For the economist and expert in energy questions Mustapha Mekideche, the June fall in oil prices would make it "easier" for the Organization of the Petroleum Exporting Countries (OPEC) and their partners, notably Russia, to meet on July 2nd in Vienna, to maintain the oil output cut deal.
"It was thought that the oil prices stabilization around $70 was achievable throughout 2019. This is not the case," noted Mekideche, Vice-President of the National Economic and Social Council (CNES).
He, however, considered that maintaining the quota cut agreement was "not enough" to increase oil prices to around $ 70 a barrel, because, he said, "further uncertainties" remain.
"The renewal of the (output cut) agreement and tensions in the Middle East may push for higher crude oil prices, but, conversely, there are other market fundamentals which are likely to pull prices down," he explained.
Among these fundamentals, the expert mentioned "the level at which will be the rise in US overproduction over the second half of 2019 and the impacts of the US-China trade dispute on global growth and therefore on the global oil demand."
A provisional target of prices around $70 a barrel seems more "realistic" than $80, even if it would better benefit the budget revenues of Algeria and its external balance.
In a statement to APS, Minister of Energy Mohamed Arkab had said that a $70-to-80-per-barrel price would allow the national oil company, Sonatrach, to pursue its development programs.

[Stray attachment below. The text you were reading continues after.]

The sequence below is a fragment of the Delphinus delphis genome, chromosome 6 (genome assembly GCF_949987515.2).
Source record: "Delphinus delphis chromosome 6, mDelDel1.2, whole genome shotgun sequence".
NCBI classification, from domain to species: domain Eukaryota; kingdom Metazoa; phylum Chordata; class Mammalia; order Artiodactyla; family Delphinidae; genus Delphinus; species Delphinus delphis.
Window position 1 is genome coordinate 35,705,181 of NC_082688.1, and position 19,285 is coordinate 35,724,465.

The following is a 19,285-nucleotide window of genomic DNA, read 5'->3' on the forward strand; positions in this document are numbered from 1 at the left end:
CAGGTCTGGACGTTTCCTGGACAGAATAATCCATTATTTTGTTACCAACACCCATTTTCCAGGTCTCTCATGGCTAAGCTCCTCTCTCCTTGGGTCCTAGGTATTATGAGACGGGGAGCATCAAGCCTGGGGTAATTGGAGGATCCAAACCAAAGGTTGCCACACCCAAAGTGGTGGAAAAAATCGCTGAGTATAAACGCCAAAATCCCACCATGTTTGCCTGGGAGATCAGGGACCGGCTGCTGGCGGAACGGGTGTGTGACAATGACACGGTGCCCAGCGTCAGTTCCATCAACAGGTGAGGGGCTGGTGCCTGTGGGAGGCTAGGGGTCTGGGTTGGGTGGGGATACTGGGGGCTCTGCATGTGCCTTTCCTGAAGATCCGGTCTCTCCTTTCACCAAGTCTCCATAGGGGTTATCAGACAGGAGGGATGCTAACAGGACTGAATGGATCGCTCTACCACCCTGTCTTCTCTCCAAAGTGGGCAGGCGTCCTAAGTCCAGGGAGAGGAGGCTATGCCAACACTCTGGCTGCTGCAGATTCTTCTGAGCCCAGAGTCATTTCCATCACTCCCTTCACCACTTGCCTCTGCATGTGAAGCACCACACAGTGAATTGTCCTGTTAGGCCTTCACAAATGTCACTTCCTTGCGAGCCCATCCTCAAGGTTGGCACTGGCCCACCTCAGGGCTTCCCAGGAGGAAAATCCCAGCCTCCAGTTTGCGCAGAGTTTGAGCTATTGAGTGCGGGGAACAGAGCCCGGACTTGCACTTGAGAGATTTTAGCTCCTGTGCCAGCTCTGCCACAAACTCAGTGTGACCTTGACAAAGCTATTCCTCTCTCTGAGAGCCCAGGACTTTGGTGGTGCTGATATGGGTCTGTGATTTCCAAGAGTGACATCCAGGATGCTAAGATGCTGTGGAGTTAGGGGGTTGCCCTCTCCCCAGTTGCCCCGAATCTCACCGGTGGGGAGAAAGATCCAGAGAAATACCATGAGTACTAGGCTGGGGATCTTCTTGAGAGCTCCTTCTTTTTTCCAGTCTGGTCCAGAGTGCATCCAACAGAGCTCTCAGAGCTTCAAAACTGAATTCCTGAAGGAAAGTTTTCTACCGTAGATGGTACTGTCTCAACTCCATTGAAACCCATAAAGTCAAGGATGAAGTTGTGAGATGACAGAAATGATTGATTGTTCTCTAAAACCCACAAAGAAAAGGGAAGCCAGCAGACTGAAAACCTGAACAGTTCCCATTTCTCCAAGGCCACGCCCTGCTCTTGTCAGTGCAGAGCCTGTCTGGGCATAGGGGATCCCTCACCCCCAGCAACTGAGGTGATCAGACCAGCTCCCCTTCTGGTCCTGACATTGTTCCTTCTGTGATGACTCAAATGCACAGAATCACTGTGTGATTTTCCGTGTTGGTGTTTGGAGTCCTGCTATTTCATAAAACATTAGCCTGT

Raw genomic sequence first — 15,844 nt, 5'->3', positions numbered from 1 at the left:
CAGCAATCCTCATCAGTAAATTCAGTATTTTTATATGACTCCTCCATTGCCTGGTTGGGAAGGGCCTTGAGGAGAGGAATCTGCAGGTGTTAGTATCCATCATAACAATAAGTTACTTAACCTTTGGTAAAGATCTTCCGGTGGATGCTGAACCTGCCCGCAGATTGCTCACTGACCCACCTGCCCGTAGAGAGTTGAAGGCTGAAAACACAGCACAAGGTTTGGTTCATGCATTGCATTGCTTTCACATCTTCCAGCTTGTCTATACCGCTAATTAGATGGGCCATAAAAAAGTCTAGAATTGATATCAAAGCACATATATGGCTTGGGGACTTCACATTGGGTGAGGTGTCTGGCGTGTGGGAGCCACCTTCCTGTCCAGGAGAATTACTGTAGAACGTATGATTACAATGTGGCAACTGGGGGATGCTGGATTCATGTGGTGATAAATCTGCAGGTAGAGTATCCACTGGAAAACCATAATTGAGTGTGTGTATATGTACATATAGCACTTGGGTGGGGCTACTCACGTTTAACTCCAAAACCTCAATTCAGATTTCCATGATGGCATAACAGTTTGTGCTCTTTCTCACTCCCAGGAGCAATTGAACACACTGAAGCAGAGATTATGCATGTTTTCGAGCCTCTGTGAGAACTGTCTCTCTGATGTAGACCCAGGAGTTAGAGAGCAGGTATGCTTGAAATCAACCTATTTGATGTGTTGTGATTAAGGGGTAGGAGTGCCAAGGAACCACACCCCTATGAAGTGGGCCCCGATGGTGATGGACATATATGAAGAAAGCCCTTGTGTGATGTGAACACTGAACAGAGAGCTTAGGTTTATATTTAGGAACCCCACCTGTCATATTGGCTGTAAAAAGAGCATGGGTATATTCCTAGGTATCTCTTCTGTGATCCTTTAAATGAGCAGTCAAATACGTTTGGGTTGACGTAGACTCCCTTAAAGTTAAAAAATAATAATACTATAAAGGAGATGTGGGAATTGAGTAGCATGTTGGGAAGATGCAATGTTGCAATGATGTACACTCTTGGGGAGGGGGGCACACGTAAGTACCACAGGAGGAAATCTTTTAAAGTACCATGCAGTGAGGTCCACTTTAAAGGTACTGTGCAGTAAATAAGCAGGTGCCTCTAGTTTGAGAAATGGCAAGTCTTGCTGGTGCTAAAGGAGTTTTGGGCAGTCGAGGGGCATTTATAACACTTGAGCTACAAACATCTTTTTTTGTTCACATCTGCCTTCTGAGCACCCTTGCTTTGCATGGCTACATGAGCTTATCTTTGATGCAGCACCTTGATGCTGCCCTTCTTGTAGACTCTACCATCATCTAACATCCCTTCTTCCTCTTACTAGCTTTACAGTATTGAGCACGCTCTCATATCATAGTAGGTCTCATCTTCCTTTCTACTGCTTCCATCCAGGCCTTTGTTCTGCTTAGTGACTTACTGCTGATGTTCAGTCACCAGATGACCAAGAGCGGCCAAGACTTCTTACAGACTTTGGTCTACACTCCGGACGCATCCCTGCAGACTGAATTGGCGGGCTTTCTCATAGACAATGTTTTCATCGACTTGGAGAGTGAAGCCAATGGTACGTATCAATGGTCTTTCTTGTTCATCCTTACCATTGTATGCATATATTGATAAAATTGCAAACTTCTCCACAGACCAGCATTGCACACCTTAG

International expert, M'hamed Hamidouche, as for him, considers that "the news on the disagreement between Iran and Saudi Arabia create confusion about these allegedly complicated future negotiations."
"In addition to Iran, Venezuela and Libya are excluded from this agreement and that the rest of the organization is unsurprisingly nearing to agree to extend the agreement beyond June. For the rest of the non-OPEC countries, we expect them to maintain the quotas even if the remarks of Russian Minister of Energy, Alexander Novak, seem cautious," he argued.
Asked if the tensions in the Middle East would result in the oil prices increase, the international expert said that in case of (armed) conflict between the United States and Iran, "the prices will double within less than a month to double ".
"But from my point of view, this represents a strategy of tension pursued by the Americans as part of their economic war and the scenario that this tension leads to armed confrontation should be ruled out for now," he added.
Other geopolitical factors may also influence prices. Those factors are related to conflicts and wars, the oil pipelines sabotage by the terrorist group ‘Boko Haram’ in Nigeria, the economic sanctions such as that the US ban on Iranian oil import, the war in Libya ... etc, he explained.
Moreover, climate hazards such as storms, hurricanes and floods affecting refining centres, particularly in eastern United States, and the technical accidents such as explosions or fires in oil platforms like the North Sea, the Gulf of Mexico, Azerbaijan and many others, also have a direct impact on prices.
The environmental policies advocating the massive use of renewable energies (wind, hydro, solar, biomass and geothermal) to replace fossil and nuclear energy also impact the oil and gas markets, he concluded.